Finally, I just want to reassure you that you will NOT be following your current regimen for a whole year. Your baby is going to get the hang of breastfeeding and he's going to get bigger and stronger and more alert, and breastfeeding is going to get easier. He's only 7 weeks old right now... That's still so young. Nursing didn't get easy for me until my daughter was around 16 weeks old, and we had an easier start that you and your baby have had. I know you are working as hard as it is possible to work, and you must be so exhausted. But hang in there! You and your baby can do it!
    Coolest thing my big girl said recently: "How can you tell the world is moving when you are standing on it?"
    Coolest thing my little girl sang recently: "I love dat one-two pupples!"

  6. #6

    Default Re: Help! Poor supply plus inefficient nurser: mom ready to give up

    amysmom, thanks for the support. It's probably worth more than the best of advice.

    jenniebean5, I've heard too much milk can be just as frustrating, but it's awesome that you'll be donating it. I can't even imagine having another kid around, so you have my admiration for that. We're doing lots of skin to skin, and compressions. I haven't done the undressing him thing yet, but it's been winter, and I live in a cold, drafty house. Perhaps with spring around the corner, I'll take the suggestion and run with it. Thanks. And good luck making the transition from bottle to breast!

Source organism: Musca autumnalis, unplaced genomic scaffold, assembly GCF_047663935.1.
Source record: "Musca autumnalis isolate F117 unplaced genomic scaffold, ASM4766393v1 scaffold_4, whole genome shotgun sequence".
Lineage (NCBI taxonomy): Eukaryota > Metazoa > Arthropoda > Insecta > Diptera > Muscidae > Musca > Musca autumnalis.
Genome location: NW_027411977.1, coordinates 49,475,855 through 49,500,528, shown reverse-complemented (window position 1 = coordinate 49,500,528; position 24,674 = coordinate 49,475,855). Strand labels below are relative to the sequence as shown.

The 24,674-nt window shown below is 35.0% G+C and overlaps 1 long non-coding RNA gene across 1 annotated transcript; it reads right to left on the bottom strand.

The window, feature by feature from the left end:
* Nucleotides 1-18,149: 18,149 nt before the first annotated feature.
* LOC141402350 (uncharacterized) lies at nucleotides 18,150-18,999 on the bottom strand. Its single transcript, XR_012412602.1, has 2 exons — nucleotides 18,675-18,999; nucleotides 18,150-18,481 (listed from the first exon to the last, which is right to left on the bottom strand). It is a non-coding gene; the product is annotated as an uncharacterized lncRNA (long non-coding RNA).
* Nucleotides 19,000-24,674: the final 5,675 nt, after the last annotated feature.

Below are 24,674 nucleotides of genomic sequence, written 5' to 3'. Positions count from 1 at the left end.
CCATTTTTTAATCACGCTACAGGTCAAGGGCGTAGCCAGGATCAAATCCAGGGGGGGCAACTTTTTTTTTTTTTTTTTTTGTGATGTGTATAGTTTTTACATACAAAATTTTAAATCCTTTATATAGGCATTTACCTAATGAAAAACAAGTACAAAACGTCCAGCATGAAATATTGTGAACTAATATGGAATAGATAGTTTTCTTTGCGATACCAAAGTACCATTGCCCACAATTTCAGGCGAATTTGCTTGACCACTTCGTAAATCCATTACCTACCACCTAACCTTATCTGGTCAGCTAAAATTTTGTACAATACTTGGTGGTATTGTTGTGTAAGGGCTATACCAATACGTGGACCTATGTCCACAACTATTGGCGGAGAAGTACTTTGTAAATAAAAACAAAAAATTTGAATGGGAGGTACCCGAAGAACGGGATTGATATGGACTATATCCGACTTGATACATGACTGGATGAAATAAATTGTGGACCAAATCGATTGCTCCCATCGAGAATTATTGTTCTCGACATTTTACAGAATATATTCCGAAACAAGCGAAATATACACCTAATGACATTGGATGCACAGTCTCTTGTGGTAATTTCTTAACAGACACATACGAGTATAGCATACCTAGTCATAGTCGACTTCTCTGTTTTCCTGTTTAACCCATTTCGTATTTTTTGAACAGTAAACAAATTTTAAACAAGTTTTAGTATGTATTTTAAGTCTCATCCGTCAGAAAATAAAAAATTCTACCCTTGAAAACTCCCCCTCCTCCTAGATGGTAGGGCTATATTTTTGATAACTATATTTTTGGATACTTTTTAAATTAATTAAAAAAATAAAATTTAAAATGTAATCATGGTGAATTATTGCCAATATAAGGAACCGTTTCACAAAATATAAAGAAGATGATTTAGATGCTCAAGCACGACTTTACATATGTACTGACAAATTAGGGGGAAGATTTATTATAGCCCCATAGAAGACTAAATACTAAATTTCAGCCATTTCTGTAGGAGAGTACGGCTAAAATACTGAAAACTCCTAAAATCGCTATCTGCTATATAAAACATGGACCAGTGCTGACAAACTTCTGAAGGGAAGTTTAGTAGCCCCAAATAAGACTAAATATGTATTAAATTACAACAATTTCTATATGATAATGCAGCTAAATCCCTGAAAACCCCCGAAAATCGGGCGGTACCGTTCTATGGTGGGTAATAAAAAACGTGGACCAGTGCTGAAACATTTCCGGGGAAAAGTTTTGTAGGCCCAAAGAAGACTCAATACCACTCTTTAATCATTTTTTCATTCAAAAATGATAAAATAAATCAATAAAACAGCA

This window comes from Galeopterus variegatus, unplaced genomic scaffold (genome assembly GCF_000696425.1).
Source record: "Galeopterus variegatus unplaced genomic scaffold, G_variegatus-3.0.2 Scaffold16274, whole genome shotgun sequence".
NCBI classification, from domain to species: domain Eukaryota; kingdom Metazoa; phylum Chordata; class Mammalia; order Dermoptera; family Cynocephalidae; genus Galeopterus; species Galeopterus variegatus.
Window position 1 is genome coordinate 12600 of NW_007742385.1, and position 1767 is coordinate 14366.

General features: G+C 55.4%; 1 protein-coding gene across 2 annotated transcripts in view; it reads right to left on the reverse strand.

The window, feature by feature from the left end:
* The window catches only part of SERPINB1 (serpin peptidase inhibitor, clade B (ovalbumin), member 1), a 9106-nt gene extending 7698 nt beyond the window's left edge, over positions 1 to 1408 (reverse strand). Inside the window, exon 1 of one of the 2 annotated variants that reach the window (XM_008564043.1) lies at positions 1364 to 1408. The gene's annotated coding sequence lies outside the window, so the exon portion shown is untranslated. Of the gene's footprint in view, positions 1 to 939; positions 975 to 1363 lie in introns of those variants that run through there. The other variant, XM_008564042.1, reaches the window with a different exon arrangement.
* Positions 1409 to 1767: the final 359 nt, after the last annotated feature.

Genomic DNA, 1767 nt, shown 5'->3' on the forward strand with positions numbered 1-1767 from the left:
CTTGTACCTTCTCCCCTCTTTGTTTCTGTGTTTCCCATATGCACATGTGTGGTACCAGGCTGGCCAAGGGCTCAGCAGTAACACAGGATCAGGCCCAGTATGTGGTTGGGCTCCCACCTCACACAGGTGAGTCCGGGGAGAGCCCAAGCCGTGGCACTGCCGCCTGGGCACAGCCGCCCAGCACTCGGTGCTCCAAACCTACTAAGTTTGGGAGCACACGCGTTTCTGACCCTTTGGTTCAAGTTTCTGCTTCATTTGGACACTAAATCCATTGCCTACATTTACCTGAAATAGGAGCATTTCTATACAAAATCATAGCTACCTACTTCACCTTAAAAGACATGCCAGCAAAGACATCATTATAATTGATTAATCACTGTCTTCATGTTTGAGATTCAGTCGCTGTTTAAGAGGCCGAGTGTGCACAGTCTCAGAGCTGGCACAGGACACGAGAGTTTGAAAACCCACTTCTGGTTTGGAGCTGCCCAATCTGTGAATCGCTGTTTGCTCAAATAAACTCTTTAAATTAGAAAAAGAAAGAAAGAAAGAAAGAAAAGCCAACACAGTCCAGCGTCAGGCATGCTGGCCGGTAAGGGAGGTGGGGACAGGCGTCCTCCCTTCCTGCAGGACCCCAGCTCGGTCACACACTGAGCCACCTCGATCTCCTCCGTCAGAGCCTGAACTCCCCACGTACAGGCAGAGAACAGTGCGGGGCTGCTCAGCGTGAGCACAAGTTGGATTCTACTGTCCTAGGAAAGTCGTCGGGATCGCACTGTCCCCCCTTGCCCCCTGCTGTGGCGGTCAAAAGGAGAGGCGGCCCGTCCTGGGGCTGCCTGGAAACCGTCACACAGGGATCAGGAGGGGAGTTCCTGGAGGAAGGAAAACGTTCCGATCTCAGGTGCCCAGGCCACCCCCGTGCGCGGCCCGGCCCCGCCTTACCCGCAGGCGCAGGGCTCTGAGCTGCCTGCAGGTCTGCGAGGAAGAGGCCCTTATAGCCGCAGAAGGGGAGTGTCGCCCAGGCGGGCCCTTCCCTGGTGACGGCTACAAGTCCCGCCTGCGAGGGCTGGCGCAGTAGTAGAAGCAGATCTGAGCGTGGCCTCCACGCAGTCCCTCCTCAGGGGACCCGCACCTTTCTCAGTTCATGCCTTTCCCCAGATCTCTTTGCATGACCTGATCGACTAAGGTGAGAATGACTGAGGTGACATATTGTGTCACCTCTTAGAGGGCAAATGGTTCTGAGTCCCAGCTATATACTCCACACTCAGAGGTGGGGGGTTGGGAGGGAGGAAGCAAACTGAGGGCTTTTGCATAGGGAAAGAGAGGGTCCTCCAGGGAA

nolies.mama, to answer your questions:

    I've been on Dom 6 weeks, at 3 10mg tablets, 3 times a day. I tried increasing, but my side effects get worse (my legs swell and I have dizzy spells) on a higher dose. I'm on the maximum I can handle without completely compromising my health.

    Sadly, I never feel my letdown. I know I have one, because you can see/hear him drinking, and you can see it when I pump, but I'm just one of those women without a tell-tale letdown.

    He does drain the SNS, but it's slow, and that's mostly because I give him both breasts first. In terms of feeds, perhaps it's better to look at the day. Given his weight, he needs about 20 oz, and I make approximately 13.

    mommal, thank you so much for your words of encouragement. They are so appreciated. I answered one of your questions above, but to answer the others:

    No, we are very large people. I'm 5'11" and dad is 6'1", though we are both slender (more athletic than skinny, as we're both avid cyclists and runners). We were both large babies (8p14 and 9p2).